Take a Chapter From the Sea
Empower Teams to Captain Their Own Journey
Too often we forget that the people doing the work are in the best position to determine which changes and improvements to make. We hire external consultants to tell us all the things we’re doing wrong, when really the teams themselves should charter their own transformation journey.
As a start, provide the team with metrics that reflect their current performance. For example, calculate the Flow Time for a feature or defect (how long it takes to do the work, from start to finish, from accepted to done). Don’t use the metrics to compare them with other teams, just make them available for their own consumption.
Next, give them the license to be creative and experiment. You will be amazed at what they’ll come up with. Being empowered to drive change does amazing things. The quietest people start to speak up. Contractors, who rarely have a say in anything, start piping in with their experiences at other companies.
After your experiments, celebrate even small improvements and reward participation. Rewards don’t have to fancy or expensive. Tip: People love laptop stickers.
Don’t Knock the Wind out Of Their Sails
There’s nothing worse than getting people all excited about an experiment or a change, and then putting up myriad barriers to their progress. And then doing it again and again. If you do it three to four times, you’ve killed their motivation.
No one wants to feel like a Ferrari surrounded by a herd of sheep. Make sure that your experiments are not blocked by red tape and slow approval cycles. That’s a recipe for cultural disaster. Instead, make sure leaders keep up with the energy their people have. Let those engines roar.
Take a Chapter from the Kitchen
Don’t Throw out Ideas Just Because They Aren’t Ripe
Not every good idea can be completely implemented today. However, that doesn’t mean it’s not a good idea.
Here’s an example: When DevOps started to become “in vogue” circa 2013, a software delivery organization at a Fortune 100 enterprise had the idea that it needed to focus on accelerating delivery all the way across the value stream, from customer request through deployment.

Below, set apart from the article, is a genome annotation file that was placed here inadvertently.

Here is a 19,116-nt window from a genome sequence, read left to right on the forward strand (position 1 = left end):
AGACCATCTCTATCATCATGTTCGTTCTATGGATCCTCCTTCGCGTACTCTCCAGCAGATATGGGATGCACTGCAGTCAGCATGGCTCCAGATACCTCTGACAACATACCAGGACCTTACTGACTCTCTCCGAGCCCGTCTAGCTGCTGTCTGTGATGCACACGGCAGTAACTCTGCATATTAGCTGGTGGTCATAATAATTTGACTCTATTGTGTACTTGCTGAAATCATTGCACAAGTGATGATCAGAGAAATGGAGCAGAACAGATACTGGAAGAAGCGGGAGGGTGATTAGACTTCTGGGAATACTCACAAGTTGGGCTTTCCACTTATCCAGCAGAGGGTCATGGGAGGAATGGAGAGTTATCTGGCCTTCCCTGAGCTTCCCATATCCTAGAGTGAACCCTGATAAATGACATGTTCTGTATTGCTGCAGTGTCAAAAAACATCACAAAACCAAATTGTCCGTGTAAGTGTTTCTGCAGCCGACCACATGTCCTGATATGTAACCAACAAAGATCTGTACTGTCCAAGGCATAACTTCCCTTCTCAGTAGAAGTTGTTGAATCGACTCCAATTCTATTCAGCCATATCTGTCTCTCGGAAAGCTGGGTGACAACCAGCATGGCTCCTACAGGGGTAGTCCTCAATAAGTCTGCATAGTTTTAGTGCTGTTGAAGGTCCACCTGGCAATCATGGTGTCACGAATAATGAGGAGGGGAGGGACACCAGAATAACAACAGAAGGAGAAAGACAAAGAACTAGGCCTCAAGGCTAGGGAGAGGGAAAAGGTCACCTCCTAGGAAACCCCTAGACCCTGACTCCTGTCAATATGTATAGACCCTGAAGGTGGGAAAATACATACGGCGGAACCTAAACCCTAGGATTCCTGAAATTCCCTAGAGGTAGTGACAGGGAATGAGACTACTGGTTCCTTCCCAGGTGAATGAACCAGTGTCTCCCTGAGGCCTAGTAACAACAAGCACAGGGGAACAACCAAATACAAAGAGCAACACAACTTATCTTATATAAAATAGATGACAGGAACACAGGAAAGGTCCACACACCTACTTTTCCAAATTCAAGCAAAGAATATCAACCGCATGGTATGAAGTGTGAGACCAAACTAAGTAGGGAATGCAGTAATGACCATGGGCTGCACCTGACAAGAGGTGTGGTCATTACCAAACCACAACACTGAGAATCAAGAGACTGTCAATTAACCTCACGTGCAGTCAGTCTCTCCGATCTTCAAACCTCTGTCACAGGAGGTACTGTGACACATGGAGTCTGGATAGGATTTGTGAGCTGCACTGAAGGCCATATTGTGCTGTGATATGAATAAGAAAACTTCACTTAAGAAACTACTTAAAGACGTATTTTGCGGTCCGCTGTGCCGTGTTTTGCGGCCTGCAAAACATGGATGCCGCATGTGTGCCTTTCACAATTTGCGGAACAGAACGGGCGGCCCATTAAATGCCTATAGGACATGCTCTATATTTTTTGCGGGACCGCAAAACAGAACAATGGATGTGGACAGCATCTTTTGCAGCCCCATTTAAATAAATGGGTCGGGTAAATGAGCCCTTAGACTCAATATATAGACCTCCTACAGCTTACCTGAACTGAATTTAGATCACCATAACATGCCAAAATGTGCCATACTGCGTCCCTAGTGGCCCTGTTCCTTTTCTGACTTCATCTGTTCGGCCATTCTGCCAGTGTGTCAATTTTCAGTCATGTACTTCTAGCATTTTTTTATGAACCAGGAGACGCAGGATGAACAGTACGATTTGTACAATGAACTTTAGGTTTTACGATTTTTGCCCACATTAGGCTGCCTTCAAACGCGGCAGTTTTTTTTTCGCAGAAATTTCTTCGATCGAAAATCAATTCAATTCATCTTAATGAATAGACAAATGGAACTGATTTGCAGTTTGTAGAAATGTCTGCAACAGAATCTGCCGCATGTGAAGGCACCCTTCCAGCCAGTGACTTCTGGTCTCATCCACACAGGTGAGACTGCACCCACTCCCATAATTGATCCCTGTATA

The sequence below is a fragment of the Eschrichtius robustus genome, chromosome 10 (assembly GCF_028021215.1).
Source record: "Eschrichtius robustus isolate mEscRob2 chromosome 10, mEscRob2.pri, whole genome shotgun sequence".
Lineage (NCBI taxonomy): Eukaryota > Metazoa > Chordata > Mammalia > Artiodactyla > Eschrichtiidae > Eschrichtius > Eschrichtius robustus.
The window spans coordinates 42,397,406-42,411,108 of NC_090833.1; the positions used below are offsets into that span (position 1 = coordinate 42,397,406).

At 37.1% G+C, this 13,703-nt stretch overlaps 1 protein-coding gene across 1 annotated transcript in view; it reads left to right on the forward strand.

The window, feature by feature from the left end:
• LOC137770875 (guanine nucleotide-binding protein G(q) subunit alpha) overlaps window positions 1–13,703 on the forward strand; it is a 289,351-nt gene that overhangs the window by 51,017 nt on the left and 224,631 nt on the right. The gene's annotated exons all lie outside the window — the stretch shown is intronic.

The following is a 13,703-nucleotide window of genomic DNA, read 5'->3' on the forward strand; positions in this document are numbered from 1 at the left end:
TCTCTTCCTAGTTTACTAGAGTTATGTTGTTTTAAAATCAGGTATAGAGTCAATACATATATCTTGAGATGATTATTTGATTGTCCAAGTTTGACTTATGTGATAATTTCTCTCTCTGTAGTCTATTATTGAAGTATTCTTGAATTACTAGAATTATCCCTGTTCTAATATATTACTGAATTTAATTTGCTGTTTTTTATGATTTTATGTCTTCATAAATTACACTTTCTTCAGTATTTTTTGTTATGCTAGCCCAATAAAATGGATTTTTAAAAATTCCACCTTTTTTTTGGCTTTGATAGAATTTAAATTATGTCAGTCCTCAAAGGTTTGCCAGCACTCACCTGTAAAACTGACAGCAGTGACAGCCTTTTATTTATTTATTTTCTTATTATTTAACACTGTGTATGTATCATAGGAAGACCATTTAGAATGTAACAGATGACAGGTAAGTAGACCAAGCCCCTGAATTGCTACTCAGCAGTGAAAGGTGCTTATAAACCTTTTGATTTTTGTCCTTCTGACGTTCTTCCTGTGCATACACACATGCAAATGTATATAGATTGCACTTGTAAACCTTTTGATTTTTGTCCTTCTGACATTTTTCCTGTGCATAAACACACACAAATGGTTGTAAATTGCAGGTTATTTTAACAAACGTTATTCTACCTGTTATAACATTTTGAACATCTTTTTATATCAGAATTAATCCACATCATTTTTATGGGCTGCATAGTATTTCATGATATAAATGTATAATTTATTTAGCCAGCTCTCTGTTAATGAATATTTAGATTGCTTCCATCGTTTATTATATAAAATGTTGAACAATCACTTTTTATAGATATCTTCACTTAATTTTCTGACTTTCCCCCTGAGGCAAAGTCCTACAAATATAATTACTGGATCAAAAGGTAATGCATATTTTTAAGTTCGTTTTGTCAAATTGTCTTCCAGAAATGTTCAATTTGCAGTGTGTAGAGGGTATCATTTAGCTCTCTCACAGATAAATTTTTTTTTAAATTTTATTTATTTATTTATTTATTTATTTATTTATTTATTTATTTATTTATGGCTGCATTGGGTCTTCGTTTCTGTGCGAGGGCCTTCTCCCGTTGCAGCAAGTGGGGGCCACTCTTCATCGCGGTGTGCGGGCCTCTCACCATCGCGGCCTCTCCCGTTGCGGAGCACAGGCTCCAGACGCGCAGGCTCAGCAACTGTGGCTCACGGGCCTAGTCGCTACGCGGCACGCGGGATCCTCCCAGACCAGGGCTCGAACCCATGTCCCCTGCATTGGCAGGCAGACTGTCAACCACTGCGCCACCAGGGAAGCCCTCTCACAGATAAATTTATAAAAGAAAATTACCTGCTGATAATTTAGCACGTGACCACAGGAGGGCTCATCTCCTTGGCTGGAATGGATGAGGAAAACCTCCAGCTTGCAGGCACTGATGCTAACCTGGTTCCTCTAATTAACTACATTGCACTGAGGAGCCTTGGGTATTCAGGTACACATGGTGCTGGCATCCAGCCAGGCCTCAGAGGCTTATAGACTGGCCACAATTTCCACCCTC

At the time, leadership was not convinced that there was a true business need to go faster and didn’t really endorse the effort. Undaunted, the DevOps transformation team decided to find one business area that was interested in going faster, and they worked with them to experiment with providing this type of capability.
Several years later, when the entire business felt the urgent need to respond faster to the business and accelerate delivery capabilities, this enterprise already had a tremendous head start. It was able to then build on top of this experiment.
So be very careful not to dismiss good ideas, just because the organization or environment are not quite ready for them today. Instead, experiment where possible and create a backlog of good ideas to return to when the environment is ripe.
Don’t Let Perfect Be the Enemy of Good or Better
Software development in the modern organization is vastly complex. Progress can be slow, which can lead to frustration. After implementing changes, people feel they should be doing better, delivering faster.
Make sure your teams can appreciate how far they’ve come, by reminding them how it used to be six, 12 or 18 months ago! Granted there is more to do, but there is still value to all that’s been achieved. And at large, complex organizations, progress will come from a continuous series of baby steps, not from a big bang.
After all, your company has got to where it is by getting more things right than wrong. It is this current state where you can focus on how you got to where you are, and working with people — the business and IT teams — to help you get to where you want to go. A coming together to create a tale of only one prosperous and hopeful city.